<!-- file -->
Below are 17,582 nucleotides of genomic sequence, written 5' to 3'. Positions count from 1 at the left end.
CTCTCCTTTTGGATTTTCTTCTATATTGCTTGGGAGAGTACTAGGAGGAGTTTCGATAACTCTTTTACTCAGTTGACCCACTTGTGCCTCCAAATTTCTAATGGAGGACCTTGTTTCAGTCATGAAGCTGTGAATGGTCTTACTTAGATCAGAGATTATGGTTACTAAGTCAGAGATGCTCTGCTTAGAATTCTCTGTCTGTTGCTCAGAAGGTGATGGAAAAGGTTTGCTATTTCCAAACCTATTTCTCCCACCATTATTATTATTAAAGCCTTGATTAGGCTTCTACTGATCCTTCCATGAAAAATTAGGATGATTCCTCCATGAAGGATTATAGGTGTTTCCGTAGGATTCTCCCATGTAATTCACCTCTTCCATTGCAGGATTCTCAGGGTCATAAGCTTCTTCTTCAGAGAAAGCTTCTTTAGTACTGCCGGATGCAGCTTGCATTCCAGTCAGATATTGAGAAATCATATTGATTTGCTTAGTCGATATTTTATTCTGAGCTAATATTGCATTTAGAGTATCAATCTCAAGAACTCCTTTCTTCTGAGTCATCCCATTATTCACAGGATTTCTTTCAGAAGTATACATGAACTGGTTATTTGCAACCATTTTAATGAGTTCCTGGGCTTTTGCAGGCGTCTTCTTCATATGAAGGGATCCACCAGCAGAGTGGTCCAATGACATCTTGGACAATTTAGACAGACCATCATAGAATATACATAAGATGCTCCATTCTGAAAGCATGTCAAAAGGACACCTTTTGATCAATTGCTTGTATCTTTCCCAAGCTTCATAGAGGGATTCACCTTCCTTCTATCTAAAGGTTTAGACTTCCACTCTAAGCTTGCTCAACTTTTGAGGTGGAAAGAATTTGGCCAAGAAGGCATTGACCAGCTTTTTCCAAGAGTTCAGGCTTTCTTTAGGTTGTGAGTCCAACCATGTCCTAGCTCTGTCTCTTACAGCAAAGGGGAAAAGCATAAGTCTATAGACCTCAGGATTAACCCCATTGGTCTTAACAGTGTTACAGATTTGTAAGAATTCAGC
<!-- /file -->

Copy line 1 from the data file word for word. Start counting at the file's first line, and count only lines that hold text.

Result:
Below are 17,582 nucleotides of genomic sequence, written 5' to 3'. Positions count from 1 at the left end.